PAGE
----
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Posts Tagged ‘GERD’

Bone Mineral Density is Calcium in Bone

January 11, 2020 @ 11:20 am
posted by Dr Ginther

Why do some patients, who are already on good osteoporosis preventing or treating medications, still have a falling Bone Mineral Density?  Are the medications not working?  Not as well as they should!  Why?  Even the best medications cannot work without enough CALCIUM intake and absorption.

If you want to improve your bones you must ABSORB enough calcium.  This can be a bit tricky.  You need the right kind of calcium, taken in food or with food, and spread out over 3 meals or snacks.  “Calcium” is Calcium Carbonate which requires lots of acid to dissolve.  This often is a problem if you take antacids, have heartburn or GERD, have digestive issues like lactose sensitivity, celiac or IBS, or are just “too old”, which begins at 50.

Calcium in foods is easy to absorb.  Calcium Citrate tablets or Tricalcium Phosphate Gummies require 2 tablets or gummies to total the 400 or 500 or 600 mg on the label.  Adora Chocolates are 500 mg each.  We recommend taking in 1200-1500 mg calcium daily.  That means 400-500mg at each of 3 meals.

DXA does not show bones.  DXA shows calcium.  Calcium stiffens and strengthens bones.  You cannot have good BMD or good bones without enough calcium!  Take control of your bone health with adequate calcium in diet and supplements.

Next time a listing of Calcium in Foods

Jay Ginther, MD

Osteoporosis Medications Reviewed

February 9, 2015 @ 6:32 pm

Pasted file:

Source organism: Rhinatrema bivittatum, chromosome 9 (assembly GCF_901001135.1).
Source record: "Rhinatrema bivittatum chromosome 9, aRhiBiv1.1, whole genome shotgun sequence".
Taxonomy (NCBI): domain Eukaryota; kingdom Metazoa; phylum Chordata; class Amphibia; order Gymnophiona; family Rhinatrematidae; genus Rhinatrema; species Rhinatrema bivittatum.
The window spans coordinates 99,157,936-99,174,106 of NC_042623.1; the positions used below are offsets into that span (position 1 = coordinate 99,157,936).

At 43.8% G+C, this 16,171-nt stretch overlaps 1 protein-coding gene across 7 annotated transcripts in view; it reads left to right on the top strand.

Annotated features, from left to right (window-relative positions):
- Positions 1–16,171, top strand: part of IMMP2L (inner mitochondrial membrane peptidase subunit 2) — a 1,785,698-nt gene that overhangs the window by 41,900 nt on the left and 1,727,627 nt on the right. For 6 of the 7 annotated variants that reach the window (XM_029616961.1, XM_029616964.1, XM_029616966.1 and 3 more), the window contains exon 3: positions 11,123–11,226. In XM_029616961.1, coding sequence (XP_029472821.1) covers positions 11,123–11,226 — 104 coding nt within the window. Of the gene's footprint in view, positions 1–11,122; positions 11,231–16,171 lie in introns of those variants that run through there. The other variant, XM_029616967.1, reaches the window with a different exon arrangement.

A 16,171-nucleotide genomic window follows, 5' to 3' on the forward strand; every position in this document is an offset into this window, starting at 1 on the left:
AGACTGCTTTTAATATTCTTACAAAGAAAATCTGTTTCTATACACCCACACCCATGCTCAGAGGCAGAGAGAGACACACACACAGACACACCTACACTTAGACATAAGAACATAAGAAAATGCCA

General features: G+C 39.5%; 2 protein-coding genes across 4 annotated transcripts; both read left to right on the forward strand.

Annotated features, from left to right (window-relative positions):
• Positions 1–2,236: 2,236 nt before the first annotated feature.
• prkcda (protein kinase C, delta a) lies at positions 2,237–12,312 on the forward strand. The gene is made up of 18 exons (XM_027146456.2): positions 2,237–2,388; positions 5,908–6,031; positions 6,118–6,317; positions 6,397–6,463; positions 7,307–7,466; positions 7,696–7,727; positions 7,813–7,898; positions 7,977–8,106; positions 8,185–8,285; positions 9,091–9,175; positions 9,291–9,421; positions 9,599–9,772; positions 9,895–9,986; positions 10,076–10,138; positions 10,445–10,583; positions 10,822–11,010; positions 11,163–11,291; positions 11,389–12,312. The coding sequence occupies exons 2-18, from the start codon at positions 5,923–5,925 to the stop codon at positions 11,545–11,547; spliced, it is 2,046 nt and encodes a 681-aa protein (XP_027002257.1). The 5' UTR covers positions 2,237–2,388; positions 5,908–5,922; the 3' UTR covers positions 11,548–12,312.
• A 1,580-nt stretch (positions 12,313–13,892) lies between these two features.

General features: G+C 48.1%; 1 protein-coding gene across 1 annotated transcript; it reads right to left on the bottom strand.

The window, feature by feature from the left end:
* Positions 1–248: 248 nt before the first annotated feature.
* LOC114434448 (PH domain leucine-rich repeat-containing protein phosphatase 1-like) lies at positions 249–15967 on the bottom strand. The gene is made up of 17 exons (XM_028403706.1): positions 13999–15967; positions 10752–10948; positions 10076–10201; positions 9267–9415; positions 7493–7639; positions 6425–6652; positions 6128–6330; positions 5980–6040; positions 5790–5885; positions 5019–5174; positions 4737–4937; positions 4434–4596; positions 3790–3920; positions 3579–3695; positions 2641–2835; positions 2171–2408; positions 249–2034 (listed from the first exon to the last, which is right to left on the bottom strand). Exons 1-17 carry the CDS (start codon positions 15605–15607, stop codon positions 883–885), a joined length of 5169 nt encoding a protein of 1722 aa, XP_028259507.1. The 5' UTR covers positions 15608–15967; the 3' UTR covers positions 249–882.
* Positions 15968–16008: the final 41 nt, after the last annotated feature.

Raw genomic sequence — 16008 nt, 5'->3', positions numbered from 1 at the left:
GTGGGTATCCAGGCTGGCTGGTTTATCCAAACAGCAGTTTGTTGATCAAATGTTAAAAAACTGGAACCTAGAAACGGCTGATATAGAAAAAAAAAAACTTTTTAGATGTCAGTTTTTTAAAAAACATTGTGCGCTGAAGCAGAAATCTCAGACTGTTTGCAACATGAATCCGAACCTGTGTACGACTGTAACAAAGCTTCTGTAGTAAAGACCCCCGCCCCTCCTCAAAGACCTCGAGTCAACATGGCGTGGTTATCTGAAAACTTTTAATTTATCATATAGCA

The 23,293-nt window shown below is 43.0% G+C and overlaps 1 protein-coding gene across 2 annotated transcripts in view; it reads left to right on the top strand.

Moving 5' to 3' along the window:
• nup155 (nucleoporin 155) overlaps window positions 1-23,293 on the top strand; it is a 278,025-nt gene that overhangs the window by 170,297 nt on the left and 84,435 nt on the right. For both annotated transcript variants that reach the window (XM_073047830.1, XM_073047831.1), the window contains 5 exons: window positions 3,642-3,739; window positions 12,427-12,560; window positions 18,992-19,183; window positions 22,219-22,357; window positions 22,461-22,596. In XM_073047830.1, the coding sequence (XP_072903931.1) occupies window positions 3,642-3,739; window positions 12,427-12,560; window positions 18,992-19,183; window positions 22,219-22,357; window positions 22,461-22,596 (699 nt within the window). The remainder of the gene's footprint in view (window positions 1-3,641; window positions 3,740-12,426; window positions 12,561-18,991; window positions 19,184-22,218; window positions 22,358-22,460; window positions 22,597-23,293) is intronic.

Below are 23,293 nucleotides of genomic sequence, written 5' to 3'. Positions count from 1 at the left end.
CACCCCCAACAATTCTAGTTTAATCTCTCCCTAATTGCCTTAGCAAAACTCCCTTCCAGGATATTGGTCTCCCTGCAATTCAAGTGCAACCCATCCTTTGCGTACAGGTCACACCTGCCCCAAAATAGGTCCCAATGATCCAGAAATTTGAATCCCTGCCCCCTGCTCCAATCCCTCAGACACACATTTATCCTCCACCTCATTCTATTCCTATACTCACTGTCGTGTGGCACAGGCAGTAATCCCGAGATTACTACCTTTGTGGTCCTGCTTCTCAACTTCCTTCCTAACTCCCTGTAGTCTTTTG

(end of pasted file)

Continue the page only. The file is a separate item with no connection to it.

posted by Dr Ginther

Recently a patient asked me to review all osteoporosis medications for her to consider and choose from.  We had already optimized her Calcium intake, 25-hydroxy Vitamin D level, Protein intake, Multiple Vitamins & Minerals, and Exercise program.  These had all helped substantially, but not enough for her peace of mind.  She feels that she needs osteoporosis medication too.  Here they are:

Aunt Henrietta’s Birthday

August 28, 2014 @ 9:11 pm
posted by Dr Ginther

This weekend is Aunt Henrietta’s 90th birthday.  I have just the right gift for her, Adora Premium Chocolates.  My Aunt Henrietta has been our posterchild since the beginning of Cedar Valley Bone Health Institute of Iowa.  Her adventures are well chronicled.

First, she broke one wrist when she was thrown down by a throw rug.  Then she broke the other wrist when her bifocals did her in.  Then she broke her shoulder when she thought all the ice had melted.

I had to tell her Endocrinologist about the Anabolic, Forteo.  She agreed to give herself a daily shot.  Then she proved that treatment had worked by falling down the stairs and not breaking anything.

Finally she locked in the gains of Forteo by starting the Antiresorptive that gets along with her severe GERD and aging kidneys, Prolia.

She can live alone in her own home because she Took Control of her bone health, with Calcium, Vitamin D3, Protein, Multiple Vitamins and Minerals, and Osteoporosis Medications.  They are all necessary.

Happy Birthday Aunt Henrietta!

Jay Ginther, MD

Denosumab – Prolia – OPG Analog

August 21, 2014 @ 8:17 pm
posted by Dr Ginther

Denosumab (Prolia) mimics the natural process that keeps OsteoClasts (the cells that gobble up bone) under control before menopause.  OsteoCytes release Osteoprotegrin (OPG) when Estrogen (or Testosterone) is on board.  OPG controls the formation and activation of OsteoClasts by blocking RANK-Ligand, which is necessary for OsteoClast formation and activation.  This decreases fracture risk.

Prolia mimics OPG and blocks RANK-Ligand, thus blocking bone resorption by preventing OsteoClasts.  It is a RANK-Ligand Antibody.  It is like birth control for OsteoClasts.  Prolia is given as a shot under the skin twice a year.  Prolia is very effective at first, but begins to fade by 6 months.  Without another injection , Prolia has totally lost effectiveness by 12 months after the last shot.